Monday, June 28, 2010
Photo by Sol Dust Love
As a teacher I attempt to say things more clearly and precisely without killing the effectiveness of what I am trying to articulate. I like the wisdom of Rene Daumal's take on this.
"It is still not enough for language to have clarity and content... it must also have a goal and an imperative. Otherwise from language we descend to chatter, from chatter to babble, and from babble to confusion."
Monday, June 21, 2010
Yoga Mala is a practice that Yogis enjoy during each turn of the seasons. Cleansing, challenging, and gratifying, the 108 sun salutations of Yoga Mala allow us to begin the new season with a meditative and awakened state of body and mind. There are many reasons that we practice 108. There are 108 Upanishads, the anciets Vedic texts. There are 108 beads on the Mala prayer bracelets. There were originally 54 sounds in the Sanskrit alphabet, which doubled is 108.
I started practicing Yoga Mala about ten years a go and have been in love with its powerful message ever since. Four times a year I come to my mat and move through Surya Namascar A, the first group of sun salutations in the Ashtanga primary series. I always find the first fifty four to be the most challenging as my mind frantically tells me to stop and do anything but another fifty four sun salutes. As my mind becomes quiet and the flow of my breathing takes over, this practice becomes enchanting, better yet, meditative. For today's summer solstice I will step onto my mat with a student and good friend of mine and we will welcome in summer 108 times!
Tuesday, June 15, 2010
In my afternoon class yesterday was a seemingly aware young woman who informed me that although she heard my suggestion to lift the inner arches of her feet she just couldn't. Really? She had such a lovely body full of potential but her energy died at her feet. She had accepted the base of her body as dead, useless, ugly. Just two pancakes that hang out at the end of her ankles. Her embarrassment towards her malformed feet lived in the rest of her structure. She struggled to find grounding through her legs and stability in her spine. When we cannot connect with our roots it becomes very difficult to adjust and grow. Sadly this is a common response from students when given an adjustment during an advanced Yoga class. The thinking seems to go: why should I feel like I can change such a body structure? I'm well into my thirties, an advanced Yogi, and have already had one surgery.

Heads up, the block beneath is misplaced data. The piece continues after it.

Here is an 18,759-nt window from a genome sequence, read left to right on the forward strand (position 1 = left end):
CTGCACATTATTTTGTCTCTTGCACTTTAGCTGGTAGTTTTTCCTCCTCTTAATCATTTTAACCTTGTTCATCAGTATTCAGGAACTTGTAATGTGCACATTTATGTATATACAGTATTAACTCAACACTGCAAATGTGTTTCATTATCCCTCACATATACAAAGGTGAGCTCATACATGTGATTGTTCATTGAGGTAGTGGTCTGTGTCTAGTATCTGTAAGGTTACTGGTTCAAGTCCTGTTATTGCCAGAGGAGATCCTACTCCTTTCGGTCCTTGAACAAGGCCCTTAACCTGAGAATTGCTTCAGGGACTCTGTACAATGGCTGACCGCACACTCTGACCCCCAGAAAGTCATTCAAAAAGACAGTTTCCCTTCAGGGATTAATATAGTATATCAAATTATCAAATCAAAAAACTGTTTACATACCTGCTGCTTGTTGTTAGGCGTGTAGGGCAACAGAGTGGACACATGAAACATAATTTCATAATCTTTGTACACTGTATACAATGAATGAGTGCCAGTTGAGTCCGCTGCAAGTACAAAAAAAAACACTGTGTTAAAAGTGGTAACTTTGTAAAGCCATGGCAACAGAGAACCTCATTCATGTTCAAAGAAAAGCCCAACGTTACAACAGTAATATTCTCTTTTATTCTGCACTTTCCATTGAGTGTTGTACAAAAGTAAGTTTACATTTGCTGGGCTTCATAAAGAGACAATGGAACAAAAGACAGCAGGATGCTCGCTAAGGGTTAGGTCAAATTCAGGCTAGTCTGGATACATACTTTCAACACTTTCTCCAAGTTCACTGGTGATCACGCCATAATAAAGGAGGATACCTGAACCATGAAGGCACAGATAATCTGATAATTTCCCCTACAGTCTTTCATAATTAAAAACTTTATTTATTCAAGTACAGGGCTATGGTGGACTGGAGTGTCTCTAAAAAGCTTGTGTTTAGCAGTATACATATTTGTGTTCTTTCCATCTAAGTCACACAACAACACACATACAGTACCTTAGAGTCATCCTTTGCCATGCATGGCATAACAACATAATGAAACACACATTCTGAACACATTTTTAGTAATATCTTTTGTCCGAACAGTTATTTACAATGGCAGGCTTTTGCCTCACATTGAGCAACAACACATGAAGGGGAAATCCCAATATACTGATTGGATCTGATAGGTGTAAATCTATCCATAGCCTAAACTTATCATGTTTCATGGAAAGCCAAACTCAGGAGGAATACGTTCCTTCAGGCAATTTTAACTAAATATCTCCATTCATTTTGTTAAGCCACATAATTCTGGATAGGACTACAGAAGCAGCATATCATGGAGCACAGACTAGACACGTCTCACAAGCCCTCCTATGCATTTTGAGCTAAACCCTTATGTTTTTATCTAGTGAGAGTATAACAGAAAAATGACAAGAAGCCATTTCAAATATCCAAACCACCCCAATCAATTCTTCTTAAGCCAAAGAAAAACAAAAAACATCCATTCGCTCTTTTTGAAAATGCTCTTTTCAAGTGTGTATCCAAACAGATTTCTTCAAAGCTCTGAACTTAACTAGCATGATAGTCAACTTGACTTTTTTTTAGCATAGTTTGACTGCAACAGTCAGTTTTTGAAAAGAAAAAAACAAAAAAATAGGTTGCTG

Again and again I walked over to her and lovingly touch her inner arches to find her flinch every time I got close. She hated her feet. She hated me noticing them. So I decided to love them. Quietly I listened to her tell me why she would not lift them, why it was useless to even try. I decided to agree and instead ask her to lift her inner ankle bones. She gave me an awkward look and then lifted her inner ankles seemingly effortlessly. Attached to her inner ankles were the inner arches of her feet. Her flat collapsed feet followed suit and lifted with her ankles. Amazing. Her feet looked nice! We both smiled and I reminded her throughout class to lift her inner ankles/inner arches and I saw life begin to sprout in her feet and legs and spine.
As Theresa Bertherat writes in ' The Body Has Its Reasons' "... it's never too late to offer your body the time to pause and re-evaluate itself. It requires a little bit of humility, but you're amply rewarded by the joy of moving with grace and precision, of making full, round gestures, of rediscovering all the sensations in a body free at last to live its real life."
Sunday, June 6, 2010
Thursday, June 3, 2010
Perspective. Through my twenties it was a thing I rarely applied. I was interested in fighting reality and forcing my way through life's ups and downs, allowing each event, each confrontation or hardship, to be swallowed up and stored in my digestive track. Ouch! The lesson each life event would produce, whether negative or positive, would get lost in my attachment to control the outcome.
There are few things in life which are under our control but I strongly believe our perspective is. Epictetus wrote " Our hopes and fears sway us, not events themselves... Authentic happiness is always independent of external conditions..."
Whether sitting with heartbreak, a transition in your career, or moving to a new city, hold close your perspective and the potential lessons that lay brightly beneath the events surface. Expansion is always around the corner!